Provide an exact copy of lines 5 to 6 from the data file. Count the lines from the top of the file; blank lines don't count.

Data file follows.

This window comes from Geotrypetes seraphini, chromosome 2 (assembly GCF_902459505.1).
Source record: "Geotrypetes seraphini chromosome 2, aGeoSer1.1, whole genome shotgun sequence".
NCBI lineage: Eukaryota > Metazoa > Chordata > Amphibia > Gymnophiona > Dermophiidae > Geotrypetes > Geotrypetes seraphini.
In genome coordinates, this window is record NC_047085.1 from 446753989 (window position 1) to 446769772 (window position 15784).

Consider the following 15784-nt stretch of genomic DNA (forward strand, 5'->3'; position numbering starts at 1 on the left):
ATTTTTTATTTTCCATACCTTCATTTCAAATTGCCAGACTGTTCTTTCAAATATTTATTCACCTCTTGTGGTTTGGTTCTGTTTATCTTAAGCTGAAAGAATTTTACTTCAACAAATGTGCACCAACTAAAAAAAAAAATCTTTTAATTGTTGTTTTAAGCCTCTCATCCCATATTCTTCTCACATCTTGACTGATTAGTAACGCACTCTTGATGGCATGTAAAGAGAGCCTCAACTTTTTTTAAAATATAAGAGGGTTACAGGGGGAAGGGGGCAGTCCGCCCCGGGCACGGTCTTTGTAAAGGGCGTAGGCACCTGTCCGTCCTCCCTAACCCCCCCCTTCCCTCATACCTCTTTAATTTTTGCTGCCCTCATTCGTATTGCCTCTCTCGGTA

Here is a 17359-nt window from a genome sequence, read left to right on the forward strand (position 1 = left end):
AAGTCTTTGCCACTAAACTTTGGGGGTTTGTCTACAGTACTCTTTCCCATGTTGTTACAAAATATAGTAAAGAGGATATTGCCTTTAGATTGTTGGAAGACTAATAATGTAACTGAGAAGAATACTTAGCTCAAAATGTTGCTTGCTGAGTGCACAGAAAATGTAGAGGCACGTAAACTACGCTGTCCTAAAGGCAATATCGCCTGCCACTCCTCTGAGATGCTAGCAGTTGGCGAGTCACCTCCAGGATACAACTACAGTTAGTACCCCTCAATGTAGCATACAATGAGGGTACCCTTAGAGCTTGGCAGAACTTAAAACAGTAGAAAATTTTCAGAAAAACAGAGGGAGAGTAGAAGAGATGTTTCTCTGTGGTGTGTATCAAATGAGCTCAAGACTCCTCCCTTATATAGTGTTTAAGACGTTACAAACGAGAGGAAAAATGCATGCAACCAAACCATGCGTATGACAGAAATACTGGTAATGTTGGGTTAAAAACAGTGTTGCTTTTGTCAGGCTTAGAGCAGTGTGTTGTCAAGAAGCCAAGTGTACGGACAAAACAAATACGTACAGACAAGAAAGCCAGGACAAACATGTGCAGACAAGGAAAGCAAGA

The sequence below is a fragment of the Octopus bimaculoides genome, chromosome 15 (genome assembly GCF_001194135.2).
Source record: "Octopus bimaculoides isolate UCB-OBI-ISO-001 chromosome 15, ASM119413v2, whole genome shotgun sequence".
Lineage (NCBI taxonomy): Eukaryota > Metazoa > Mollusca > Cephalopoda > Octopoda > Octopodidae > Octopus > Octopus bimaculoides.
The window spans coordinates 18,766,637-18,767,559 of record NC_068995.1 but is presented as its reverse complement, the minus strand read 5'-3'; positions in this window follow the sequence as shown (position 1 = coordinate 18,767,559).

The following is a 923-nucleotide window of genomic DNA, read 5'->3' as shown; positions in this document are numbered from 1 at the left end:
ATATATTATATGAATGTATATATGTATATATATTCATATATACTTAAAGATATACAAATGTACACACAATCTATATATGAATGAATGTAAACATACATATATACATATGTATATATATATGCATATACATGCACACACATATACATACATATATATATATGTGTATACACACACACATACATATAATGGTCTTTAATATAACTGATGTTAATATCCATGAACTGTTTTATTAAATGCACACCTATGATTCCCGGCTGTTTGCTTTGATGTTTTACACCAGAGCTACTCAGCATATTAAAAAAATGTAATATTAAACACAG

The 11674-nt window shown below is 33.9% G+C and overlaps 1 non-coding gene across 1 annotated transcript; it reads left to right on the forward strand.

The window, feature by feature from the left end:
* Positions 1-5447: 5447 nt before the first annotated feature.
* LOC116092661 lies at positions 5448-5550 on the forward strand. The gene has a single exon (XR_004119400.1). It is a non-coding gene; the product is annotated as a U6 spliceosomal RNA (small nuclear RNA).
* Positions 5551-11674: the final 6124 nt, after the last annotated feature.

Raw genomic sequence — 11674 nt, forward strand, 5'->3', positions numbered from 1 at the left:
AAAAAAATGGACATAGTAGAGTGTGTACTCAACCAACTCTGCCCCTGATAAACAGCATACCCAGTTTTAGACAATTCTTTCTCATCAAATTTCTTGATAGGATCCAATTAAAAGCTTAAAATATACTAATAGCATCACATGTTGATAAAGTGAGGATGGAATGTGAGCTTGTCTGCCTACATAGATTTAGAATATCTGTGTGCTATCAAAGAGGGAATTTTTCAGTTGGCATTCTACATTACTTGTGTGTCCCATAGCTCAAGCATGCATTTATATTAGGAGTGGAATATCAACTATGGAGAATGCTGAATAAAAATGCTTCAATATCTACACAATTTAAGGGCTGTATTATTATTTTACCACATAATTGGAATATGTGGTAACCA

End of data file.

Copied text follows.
Consider the following 15784-nt stretch of genomic DNA (forward strand, 5'->3'; position numbering starts at 1 on the left):
ATTTTTTATTTTCCATACCTTCATTTCAAATTGCCAGACTGTTCTTTCAAATATTTATTCACCTCTTGTGGTTTGGTTCTGTTTATCTTAAGCTGAAAGAATTTTACTTCAACAAATGTGCACCAACTAAAAAAAAAAATCTTTTAATTGTTGTTTTAAGCCTCTCATCCCATATTCTTCTCACATCTTGACTGATTAGTAACGCACTCTTGATGGCATGTAAAGAGAGCCTCAACTTTTTTTAAAATATAAGAGGGTTACAGGGGGAAGGGGGCAGTCCGCCCCGGGCACGGTCTTTGTAAAGGGCGTAGGCACCTGTCCGTCCTCCCTAACCCCCCCCTTCCCTCATACCTCTTTAATTTTTGCTGCCCTCATTCGTATTGCCTCTCTCGGTA